After a blaze of publicity, Walt Disney Co. on Friday launched the sequel to its surprise, blockbuster TV musical "High School Musical," aiming to retain its spell over the preteen set.
Disney was unprepared for the worldwide success of the first, Emmy-winning movie that was made for just $4.2 million as one of about 10 original movies to air in 2006 on its Disney Channel cable network.
The musical, described as a modern day "Grease," was watched by more than 200 million viewers in 100 countries and its soundtrack became the best-selling album of 2006 as Disney scrambled to build a merchandising program.
But this time every division at Disney is geared up for "High School Musical 2" ahead of its TV debut on Friday, with expectations running high for the movie and its franchise.
"What's different for the second one is that demand is soaring," Rich Ross, president of Disney Channel Worldwide, said in an interview. "Every division at Disney has figured out how it makes sense for their products to roll out."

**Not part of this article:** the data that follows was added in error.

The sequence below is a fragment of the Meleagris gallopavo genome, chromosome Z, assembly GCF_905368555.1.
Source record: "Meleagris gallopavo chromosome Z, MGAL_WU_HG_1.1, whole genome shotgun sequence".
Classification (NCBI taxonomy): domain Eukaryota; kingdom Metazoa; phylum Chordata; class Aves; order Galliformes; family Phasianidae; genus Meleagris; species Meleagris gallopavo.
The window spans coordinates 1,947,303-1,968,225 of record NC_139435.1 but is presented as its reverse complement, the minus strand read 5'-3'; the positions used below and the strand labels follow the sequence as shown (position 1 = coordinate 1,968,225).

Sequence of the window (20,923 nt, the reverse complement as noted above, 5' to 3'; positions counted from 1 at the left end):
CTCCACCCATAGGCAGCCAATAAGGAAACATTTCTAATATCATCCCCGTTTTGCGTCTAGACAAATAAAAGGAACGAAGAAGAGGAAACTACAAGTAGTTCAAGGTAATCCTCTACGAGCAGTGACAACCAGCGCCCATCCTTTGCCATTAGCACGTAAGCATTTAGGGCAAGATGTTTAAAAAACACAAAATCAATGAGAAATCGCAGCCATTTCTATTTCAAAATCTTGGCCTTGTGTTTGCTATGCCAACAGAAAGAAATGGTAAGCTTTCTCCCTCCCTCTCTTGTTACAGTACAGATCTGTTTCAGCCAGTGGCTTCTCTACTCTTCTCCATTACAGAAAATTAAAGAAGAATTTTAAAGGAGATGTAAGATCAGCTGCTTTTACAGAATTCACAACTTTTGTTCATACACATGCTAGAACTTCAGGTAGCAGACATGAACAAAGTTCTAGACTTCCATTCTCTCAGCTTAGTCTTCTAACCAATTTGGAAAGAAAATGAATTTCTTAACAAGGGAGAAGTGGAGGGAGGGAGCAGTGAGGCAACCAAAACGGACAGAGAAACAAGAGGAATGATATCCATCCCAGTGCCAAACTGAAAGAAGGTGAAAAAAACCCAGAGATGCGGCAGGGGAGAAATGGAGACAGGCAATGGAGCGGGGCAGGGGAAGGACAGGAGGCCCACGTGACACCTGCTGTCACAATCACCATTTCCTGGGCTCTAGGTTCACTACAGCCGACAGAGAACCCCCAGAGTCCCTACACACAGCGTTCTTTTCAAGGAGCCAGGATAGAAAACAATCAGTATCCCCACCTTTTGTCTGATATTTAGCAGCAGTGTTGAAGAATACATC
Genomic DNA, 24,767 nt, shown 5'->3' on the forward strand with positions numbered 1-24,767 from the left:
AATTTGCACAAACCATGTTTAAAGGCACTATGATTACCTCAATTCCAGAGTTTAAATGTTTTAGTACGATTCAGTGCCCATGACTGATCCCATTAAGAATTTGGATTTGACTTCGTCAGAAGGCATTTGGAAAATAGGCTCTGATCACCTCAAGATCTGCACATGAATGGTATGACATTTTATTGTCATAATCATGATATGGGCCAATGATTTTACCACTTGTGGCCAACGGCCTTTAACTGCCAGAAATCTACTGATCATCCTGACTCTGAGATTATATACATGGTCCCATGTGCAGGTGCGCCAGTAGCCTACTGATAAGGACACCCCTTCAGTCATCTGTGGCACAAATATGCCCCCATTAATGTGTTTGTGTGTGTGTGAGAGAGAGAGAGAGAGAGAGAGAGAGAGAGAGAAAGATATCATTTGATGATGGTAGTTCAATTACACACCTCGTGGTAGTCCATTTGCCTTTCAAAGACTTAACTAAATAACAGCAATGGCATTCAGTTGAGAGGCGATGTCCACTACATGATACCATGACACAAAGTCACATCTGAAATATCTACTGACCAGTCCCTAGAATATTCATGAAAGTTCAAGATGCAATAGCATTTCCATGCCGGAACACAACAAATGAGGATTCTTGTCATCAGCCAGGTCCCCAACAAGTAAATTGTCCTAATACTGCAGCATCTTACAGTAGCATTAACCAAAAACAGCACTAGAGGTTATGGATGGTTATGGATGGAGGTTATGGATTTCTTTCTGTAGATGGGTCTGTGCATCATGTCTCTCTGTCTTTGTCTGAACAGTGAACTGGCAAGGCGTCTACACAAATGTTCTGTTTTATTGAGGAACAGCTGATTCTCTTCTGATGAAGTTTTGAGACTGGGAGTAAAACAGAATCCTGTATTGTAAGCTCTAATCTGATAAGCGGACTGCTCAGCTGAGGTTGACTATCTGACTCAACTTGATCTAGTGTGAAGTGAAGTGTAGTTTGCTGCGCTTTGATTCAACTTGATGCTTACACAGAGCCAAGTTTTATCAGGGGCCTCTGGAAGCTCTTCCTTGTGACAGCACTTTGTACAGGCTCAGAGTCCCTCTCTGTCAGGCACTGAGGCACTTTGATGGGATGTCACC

Disney is leaving no merchandising stone unturned this time, aware of the rising value of the "High School Musical" franchise -- and also the fickle nature of teenage audiences.
A North American stage show adapted from the franchise opened on August 1, and an ice-skating show launches next month while Disney expects to have 100 licensed products in stores by year's end, ranging from shoes to backpacks.
Its video game publishing arm is releasing games on various consoles while Disney Studios released cell phone ring tones.
Disney estimates the "High School Musical" franchise will contribute an estimated $100 million in operating income in 2006 and 2007 and has forecast it will grow to $650 million in global retail sales in fiscal 2008.